H&A blogger Sarah-Jane Hosegood runs the weekly Twitter vintage networking event #vintagefindhour. In her blog for H&A she’ll be writing about her most recent finds, fair experiences and tales of the interesting folk she meets along the way. This month an urban garden gives her some off-the-wall ideas...
I am always on the lookout for vintage inspiration. How people are repurposing vintage pieces, what trends are emerging... And with so many ideas out there, I’d love to share a recent discovery. Even if you don’t have green fingers, this can only inspire the gardener in you.
There’s a townhouse front garden I have often admired in passing and on each occasion I am utterly enchanted by its quirky appeal: a kind of other worldly Alice in Wonderland garden experience.
The centrepiece is a grand Edwardian sideboard with an aged mirror (right). Not something you might expect to find in a small front garden. Painted in a shabby chic style, which over time has weathered to create a stunning paint effect, it is crowned by a stern Queen Victoria bust. On the shelves are a sweet model of a sailing ship and a bronze sculpture to complete the eclectic mix.
Nearby, a rustic Victorian pine table houses a large copper tub with a selection of terracotta planters underneath, while a vintage garden fork leans against the fence. There’s a vintage sack truck repurposed into a pot stand bursting with flowers at this time of year and, between the shrubs further along, two wooden mannequin hands clasp some iron railings.
A large clock gazes down on bright red iron chairs placed around an aged trestle table and a Roman bust admires its reflection in a rusty mirror (below) next to pots of lavender.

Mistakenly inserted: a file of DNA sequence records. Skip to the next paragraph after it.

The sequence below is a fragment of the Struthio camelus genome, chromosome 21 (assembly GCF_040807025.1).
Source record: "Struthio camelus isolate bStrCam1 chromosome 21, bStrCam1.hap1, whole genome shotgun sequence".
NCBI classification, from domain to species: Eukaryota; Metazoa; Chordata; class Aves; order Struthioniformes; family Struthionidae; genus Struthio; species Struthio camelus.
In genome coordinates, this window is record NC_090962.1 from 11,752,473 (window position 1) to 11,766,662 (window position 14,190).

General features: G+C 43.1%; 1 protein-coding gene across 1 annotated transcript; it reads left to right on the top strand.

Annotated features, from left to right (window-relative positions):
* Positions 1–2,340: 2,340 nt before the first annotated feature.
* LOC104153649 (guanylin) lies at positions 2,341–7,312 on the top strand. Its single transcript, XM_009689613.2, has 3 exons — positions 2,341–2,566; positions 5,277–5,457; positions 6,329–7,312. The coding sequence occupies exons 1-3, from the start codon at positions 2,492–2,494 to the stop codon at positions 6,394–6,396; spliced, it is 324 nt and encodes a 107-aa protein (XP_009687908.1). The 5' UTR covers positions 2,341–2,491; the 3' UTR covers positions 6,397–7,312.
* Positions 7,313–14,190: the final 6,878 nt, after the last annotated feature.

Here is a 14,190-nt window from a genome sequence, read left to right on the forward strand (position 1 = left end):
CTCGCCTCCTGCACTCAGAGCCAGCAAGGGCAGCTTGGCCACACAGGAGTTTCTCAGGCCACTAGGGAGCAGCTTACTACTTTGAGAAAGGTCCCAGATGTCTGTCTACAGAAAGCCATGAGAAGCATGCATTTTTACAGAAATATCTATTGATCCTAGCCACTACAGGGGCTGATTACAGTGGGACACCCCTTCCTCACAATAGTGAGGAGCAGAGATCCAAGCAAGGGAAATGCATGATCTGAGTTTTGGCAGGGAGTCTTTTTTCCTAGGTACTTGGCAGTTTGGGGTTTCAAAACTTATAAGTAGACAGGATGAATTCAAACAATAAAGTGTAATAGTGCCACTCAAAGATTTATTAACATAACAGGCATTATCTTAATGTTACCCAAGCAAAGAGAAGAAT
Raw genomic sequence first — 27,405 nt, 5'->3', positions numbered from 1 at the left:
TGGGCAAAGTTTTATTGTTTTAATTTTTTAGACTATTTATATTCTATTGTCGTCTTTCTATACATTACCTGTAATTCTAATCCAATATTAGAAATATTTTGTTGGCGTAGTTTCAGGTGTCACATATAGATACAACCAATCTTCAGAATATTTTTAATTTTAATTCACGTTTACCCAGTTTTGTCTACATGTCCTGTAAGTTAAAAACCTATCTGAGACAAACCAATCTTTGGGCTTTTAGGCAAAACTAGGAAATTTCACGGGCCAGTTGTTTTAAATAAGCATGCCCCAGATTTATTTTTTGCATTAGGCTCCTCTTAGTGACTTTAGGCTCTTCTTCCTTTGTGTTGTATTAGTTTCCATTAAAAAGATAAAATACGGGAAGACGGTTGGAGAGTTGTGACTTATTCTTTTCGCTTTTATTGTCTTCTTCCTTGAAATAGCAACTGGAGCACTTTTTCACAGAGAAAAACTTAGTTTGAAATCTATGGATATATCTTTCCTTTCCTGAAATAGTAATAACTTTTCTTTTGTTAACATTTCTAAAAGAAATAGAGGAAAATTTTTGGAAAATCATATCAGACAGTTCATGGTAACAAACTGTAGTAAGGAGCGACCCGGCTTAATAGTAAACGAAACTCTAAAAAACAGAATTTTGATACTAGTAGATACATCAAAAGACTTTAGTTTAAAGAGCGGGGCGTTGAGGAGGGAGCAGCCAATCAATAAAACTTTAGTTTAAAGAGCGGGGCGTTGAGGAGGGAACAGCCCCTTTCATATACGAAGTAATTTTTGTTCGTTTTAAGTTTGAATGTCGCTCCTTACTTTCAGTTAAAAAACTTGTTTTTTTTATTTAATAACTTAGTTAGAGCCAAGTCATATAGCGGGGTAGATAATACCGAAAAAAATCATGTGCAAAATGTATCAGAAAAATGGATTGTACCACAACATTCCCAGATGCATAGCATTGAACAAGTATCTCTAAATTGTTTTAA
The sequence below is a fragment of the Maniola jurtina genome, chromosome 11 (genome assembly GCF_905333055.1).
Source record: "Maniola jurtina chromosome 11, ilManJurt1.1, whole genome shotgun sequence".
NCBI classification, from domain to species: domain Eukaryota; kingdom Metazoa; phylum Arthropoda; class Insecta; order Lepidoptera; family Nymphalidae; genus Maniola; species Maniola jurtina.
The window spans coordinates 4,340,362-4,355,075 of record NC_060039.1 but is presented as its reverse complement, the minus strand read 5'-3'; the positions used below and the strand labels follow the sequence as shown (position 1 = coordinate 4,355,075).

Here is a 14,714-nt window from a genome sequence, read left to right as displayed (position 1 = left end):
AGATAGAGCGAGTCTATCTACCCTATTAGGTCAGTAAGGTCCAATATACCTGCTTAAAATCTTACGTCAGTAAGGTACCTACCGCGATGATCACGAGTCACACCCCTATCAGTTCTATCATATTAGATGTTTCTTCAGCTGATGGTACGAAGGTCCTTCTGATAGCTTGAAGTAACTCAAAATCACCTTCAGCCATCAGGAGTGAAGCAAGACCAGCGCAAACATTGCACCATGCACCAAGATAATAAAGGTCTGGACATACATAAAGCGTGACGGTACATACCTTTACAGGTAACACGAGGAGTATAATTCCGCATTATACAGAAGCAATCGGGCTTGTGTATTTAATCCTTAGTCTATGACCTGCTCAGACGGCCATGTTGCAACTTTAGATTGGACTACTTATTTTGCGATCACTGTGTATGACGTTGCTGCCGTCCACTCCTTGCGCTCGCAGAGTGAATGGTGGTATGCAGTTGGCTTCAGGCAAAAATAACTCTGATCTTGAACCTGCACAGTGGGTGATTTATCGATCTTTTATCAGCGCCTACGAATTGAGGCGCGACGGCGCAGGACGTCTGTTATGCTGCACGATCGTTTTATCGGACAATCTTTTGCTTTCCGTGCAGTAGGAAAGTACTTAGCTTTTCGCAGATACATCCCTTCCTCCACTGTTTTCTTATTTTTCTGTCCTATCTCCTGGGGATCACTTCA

Seeing this garden got me thinking more about seeking out finds for the garden. Galvanised watering cans, buckets and tubs have become popular garden features over the last few years and, aside from their obvious uses, they make excellent planters, especially those with rusty holes allowing the water to drain.
Another way to reincarnate watering cans is to turn them into quirky hanging baskets. Chain them up, plant them with compost and soon you will have floral displays cascading out of the spout.
Salvage yards, antiques centres and flea markets are stacked with interesting finds with which to decorate your garden. Try Kingsettle Antiques in Shaftesbury, Dorset, for a particularly good selection.
Indeed, beyond the run of normal gardenalia, it’s amazing what you can do with other odd bits you find. Hang shabby doors on walls, place potted plants on a stepladder, make a teapot into a small fountain, hang teacups from strings or simply plant up crates and wheelbarrows.
We have a small yet pretty courtyard garden that I have sprinkled with a few vintage pieces – and what a difference it makes. It can be a challenge to get creative in a limited garden space but adding some well-chosen retro and upcycled items is an easy way to do it.
Even if you only have a window box, you could reuse an old wooden crate and fill it with herbs. Hey presto! Design, style and function all in one.
They say that gardeners are among the happiest of us all, with gardens offering a sense of escape and calm. I really do believe that the possessions we choose to surround ourselves with can exude a positive effect so, for me, the appeal of vintage items in combination with pretty plants can only be a good thing.